Derided by anti-immigration advocates, the bill is also questioned by supporters of green cards and immigration. Although it is generally an improvement over current legislation, it is lacking in a few key areas. For positive benefits, the bill will allow immigrants who arrived in the United States as children a path to citizenship. Over five years, these DREAMers will be able to gain permanent residence legally and then ultimately can become citizens. The 2013 immigration bill also allows judges more leeway to consider cases on an individual basis. Other reforms in the bill are designed to enhance immigration detention within the United States. Through this bill, the immigration detention centers and courts are supposed to become more efficient and fair.
For supporters of the bill, there are still a few remaining problems. Immigrants who want to become citizens will be completely excluded if they ever committed a minor crime in the past. The employment and income tests included in the bill are also often at odds with the actual economy and workforce. Another issue is that the bill will make billions of dollars available for border security. In addition to providing questionable border stops, the money will be taken out of taxpayer money for added surveillance and drones. Items like intrusive checkpoints and new personnel will be added. This makes financial resources for border security at an all-time high and will change the communities at the border. It also has the potential to limit the civil rights of American citizens and immigrants.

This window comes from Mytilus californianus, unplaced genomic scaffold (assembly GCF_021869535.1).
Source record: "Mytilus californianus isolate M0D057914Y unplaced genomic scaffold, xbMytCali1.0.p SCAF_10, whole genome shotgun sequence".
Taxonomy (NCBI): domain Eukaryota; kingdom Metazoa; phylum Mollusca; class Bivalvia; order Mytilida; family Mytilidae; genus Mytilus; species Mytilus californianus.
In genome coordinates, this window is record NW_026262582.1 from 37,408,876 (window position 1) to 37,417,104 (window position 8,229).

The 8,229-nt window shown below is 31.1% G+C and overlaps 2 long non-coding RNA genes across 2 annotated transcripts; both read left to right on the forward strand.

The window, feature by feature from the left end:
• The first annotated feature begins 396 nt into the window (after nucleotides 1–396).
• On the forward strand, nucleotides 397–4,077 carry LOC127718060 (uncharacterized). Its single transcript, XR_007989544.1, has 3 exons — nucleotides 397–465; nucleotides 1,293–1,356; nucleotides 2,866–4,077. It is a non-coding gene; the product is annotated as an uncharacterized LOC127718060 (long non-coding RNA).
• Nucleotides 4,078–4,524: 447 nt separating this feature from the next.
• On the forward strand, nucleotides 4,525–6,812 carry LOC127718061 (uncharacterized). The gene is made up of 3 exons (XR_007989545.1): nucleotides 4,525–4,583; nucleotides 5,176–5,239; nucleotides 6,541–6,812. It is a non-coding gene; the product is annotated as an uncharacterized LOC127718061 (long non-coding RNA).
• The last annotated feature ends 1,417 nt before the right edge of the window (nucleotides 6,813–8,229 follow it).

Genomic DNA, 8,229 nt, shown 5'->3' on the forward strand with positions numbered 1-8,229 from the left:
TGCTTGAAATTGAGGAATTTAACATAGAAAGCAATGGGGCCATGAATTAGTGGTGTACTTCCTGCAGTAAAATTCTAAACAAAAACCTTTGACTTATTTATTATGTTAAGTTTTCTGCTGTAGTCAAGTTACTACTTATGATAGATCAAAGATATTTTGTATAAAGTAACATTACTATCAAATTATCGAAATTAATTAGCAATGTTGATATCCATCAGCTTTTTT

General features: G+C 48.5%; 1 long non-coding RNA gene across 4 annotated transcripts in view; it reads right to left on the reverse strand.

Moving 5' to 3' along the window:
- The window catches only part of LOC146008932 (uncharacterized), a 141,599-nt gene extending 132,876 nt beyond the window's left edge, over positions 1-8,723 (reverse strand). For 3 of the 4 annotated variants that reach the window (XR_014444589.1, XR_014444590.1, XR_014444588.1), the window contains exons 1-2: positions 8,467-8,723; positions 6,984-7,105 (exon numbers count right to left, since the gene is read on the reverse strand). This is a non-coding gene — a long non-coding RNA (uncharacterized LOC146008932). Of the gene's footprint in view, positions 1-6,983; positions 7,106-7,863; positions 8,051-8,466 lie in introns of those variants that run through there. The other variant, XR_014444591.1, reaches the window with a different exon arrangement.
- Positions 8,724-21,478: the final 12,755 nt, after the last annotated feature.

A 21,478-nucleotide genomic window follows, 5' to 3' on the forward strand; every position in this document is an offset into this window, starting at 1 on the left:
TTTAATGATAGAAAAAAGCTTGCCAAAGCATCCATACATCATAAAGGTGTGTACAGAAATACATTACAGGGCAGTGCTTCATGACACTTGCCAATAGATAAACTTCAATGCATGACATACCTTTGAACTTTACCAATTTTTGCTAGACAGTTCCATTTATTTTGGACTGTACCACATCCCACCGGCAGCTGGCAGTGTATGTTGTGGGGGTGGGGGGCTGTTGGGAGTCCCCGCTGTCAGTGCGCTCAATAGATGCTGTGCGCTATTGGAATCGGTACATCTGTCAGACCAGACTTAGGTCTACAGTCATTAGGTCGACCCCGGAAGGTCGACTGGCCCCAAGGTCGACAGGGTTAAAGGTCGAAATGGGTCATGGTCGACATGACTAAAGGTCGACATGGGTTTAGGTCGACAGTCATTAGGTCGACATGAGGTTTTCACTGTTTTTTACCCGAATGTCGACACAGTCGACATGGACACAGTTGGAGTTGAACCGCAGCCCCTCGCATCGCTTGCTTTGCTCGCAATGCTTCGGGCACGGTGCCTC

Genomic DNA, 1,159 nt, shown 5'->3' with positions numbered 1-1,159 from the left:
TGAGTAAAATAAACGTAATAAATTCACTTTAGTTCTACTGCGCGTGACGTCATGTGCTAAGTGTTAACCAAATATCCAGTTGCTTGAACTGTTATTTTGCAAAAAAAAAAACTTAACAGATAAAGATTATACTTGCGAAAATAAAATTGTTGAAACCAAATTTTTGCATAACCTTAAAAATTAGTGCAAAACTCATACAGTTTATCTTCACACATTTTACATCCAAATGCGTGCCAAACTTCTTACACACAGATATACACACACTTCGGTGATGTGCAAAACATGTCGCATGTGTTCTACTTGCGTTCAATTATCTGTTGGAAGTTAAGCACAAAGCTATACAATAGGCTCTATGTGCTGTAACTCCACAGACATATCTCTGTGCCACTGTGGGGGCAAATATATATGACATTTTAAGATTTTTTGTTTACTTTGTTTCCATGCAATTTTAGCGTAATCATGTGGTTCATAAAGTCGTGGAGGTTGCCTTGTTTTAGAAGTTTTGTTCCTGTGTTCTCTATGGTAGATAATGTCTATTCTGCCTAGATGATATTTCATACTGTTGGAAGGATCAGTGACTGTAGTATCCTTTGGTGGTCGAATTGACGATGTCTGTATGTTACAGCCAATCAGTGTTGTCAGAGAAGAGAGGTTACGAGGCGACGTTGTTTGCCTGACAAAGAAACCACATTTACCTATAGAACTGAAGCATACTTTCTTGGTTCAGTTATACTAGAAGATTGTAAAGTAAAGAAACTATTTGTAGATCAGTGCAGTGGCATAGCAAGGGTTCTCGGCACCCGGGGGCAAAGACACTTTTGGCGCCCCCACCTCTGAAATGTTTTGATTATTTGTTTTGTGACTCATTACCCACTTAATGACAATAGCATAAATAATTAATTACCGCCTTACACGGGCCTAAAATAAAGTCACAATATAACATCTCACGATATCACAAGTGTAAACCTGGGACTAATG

Another feature of the bill is the E-Verify system. Supporters of E-Verify believe that it will ensure only authorized workers can obtain a job. Detractors believe that the system is insecure and expensive. Systematic errors may cause residents and workers with a green card to lose their job. Technological issues and security problems may also cause privacy concerns like identity theft.